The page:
Friday, 30 October 2020

Venezuela President Nicolas Maduro Survives Drone Attack

A televised address by Venezuelan President Nicolas Maduro was cut short during a speech at a military event on Saturday and soldiers were seen running before the TV transmission was cut off.

The 81st anniversary of the country’s National Guard was abruptly interrupted after an alleged assassination attempt on Maduro as documented on video, Maduro was delivering his speech when he and those around him onstage suddenly looked up as participants in the military demonstration rushed from the scene, according to several Venezuelan media outlets with access to the footage

Caught by surprise mid-speech, Maduro and his wife, Cilia Flores, looked up at the sky and winced after hearing the sound of an explosion pierced the air.

Explosions caused pandemonium sending National Guard troops scurrying in what administration officials called an assassination attempt using drones.

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Maduro, who was unharmed, later told the nation, “To all of our friends in the world, I am fine, I am alive,” blaming right-wing elements and added, “The Bolivarian revolution keeps its path.”

“This was an attempt to kill me,” he said later in an impassioned retelling of the events. “Today they attempted to assassinate me.”

Within seconds, Maduro said he heard a second explosion and pandemonium ensued. Bodyguards escorted Maduro out of the event and television footage showed uniformed soldiers standing in formation quickly scattering from the scene.

Images being shared on social media showed officers surrounding Maduro with what appeared to be a black bullet-proof barrier as they escorted him from the site. Maduro said at no point did he panic, confident the military would protect him.

“That drone came after me,” he said. “But there was a shield of love that always protects us. I’m sure I’ll live for many more years.”

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Saturday’s drone attack was the latest in a string of attempts in recent years.

According to NTN24 broadcaster, the assassination attempt on Maduro was alleged to have been committed with the use of a drone filled with C-4 explosives. Jorge Rodríguez, the communications minister, said the attackers had used “several flying devices” that were detonated near where the president was standing.

The attack came shortly after 5:30 p.m.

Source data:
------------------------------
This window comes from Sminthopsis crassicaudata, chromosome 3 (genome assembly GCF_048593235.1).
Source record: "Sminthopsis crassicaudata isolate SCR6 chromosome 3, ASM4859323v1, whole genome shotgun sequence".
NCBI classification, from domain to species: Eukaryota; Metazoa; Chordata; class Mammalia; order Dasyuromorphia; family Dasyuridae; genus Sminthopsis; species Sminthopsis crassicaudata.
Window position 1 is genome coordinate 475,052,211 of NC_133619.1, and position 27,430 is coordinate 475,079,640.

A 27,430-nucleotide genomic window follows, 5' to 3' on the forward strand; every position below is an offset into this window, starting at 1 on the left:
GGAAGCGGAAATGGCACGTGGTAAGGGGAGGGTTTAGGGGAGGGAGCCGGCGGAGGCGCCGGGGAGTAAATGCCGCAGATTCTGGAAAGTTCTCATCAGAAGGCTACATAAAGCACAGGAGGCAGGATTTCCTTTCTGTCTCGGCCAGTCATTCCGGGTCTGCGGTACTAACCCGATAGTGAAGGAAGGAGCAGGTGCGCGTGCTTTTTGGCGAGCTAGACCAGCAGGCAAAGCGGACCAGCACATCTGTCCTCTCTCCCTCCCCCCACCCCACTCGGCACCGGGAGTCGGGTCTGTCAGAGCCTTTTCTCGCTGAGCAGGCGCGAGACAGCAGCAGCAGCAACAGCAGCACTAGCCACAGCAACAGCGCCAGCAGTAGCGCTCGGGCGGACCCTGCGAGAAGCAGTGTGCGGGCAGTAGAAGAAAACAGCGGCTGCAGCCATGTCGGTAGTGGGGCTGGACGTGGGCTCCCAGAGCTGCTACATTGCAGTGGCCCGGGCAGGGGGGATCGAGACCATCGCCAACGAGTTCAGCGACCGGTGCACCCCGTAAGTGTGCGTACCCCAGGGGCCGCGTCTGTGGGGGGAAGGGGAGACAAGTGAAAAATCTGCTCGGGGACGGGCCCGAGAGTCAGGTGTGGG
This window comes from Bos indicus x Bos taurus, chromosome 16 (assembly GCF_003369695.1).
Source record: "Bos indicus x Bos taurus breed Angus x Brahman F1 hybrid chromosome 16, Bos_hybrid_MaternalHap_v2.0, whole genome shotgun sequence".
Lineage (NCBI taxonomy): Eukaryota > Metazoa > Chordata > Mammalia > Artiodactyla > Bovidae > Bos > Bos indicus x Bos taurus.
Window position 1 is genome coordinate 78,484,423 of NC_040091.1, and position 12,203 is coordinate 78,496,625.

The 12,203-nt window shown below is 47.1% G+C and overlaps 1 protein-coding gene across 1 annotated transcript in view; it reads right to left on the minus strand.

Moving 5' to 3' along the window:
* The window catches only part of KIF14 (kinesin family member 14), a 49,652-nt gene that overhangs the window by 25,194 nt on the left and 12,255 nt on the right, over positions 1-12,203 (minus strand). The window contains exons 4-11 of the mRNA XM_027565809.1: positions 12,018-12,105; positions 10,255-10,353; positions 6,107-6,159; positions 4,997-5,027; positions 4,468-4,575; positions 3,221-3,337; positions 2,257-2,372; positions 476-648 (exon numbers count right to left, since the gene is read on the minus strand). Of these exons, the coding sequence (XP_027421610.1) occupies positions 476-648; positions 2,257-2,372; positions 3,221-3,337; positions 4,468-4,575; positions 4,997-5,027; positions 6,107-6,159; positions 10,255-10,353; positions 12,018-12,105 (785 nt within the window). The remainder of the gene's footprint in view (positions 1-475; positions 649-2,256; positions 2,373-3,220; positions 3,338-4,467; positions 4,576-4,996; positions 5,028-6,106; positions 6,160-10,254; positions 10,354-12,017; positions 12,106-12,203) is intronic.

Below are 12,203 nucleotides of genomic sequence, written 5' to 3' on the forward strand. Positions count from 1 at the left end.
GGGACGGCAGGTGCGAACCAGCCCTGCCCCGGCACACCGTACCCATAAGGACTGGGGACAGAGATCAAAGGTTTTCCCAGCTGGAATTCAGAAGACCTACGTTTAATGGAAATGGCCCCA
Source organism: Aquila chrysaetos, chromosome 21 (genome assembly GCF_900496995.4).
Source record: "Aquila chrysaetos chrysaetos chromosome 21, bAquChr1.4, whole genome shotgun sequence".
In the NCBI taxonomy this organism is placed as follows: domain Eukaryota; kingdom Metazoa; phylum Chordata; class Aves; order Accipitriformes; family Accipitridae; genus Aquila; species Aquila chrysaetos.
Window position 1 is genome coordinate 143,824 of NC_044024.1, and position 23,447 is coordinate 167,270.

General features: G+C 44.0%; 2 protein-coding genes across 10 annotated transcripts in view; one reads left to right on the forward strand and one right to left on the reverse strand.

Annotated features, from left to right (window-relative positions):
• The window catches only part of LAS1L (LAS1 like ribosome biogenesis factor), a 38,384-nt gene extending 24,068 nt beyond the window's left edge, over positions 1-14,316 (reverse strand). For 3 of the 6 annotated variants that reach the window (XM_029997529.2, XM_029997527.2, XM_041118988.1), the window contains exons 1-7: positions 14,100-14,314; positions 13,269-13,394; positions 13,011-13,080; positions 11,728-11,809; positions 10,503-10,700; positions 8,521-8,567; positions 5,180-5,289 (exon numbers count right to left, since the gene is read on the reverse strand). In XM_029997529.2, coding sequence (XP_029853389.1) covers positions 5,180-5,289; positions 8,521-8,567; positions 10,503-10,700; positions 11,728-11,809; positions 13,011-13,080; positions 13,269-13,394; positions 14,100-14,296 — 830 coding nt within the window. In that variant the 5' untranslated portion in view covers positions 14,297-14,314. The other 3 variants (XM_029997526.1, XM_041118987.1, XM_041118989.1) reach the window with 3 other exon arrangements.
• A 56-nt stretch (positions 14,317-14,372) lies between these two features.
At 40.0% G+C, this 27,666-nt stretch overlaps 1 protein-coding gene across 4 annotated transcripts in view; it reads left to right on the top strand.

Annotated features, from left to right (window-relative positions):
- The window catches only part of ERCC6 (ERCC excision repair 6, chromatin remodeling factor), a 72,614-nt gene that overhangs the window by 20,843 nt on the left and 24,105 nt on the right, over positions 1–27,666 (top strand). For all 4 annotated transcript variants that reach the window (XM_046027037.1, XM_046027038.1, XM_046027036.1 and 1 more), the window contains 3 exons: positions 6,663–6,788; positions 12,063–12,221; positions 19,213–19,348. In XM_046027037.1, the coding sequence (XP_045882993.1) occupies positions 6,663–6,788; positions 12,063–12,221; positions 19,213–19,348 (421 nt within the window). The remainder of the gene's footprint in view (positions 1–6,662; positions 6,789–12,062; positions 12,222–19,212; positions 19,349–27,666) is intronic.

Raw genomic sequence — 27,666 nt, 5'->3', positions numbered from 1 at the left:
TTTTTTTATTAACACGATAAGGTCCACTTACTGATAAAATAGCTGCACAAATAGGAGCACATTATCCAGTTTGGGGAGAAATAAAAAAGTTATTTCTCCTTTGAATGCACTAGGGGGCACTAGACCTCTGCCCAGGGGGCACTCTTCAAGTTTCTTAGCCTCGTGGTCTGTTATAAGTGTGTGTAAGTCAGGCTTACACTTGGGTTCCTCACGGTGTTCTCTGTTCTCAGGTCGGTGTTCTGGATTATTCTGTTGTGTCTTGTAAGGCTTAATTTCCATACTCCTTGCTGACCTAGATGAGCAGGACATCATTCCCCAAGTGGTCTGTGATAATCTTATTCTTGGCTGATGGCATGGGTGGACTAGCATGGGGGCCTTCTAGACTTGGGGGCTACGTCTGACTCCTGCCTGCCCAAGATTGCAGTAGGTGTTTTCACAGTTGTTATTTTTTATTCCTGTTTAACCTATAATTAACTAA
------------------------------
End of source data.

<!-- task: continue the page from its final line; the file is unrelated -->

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Maduro as well as the rest of the political and military leadership of Venezuela are fine and were not injured during the attack, according to the president of a state-owned bank Miguel Perez Abad.

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Adding to the confusion, a little-known group calling itself Soldiers in T-shirts claimed responsibility, saying it planned to fly two drones loaded with explosives at the president, but government soldiers shot them down before reaching its target. The Associated Press could not independently verify the authenticity of the message.

“We showed that they are vulnerable,” the group said in a tweet. “It was not successful today, but it is just a matter of time.”

Venezuelan soldiers scattered after the explosion. Credit via Reuters

The organization did not respond to a message from The Associated Press.

David Smilde, a senior fellow at the Washington Office on Latin America who has spent decades researching Venezuela, said the incident did not appear to be a staged attack by Maduro’s government for political gain.

A wounded officer was led away in Caracas on Saturday. Credit Xinhua, via Associated Press

The “amateurish” attack prompted embarrassing images of Maduro cut off mid-sentence with droves of soldiers running away in fear, making the president appear vulnerable, Smilde noted. Despite the optics, Smilde said he suspected that Maduro would nonetheless find a way to take advantage of it.

Security forces stood guard and took evidence after the explosion. CreditMiguel Gutierrez/EPA

“He will use it to concentrate power,” Smilde said. “Whoever did this, he’ll use it to further restrict liberty and purge the government and armed forces.”

Additional reporting by agencies

Article originally appeared on Today Venezuela and is republished here with permission.

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Q24N
Q24N is an aggregator of news for Latin America. Reports from Mexico to the tip of Chile and Caribbean are sourced for our readers to find all their Latin America news in one place.

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Article originally appeared on Today Venezuela and is republished here with permission.

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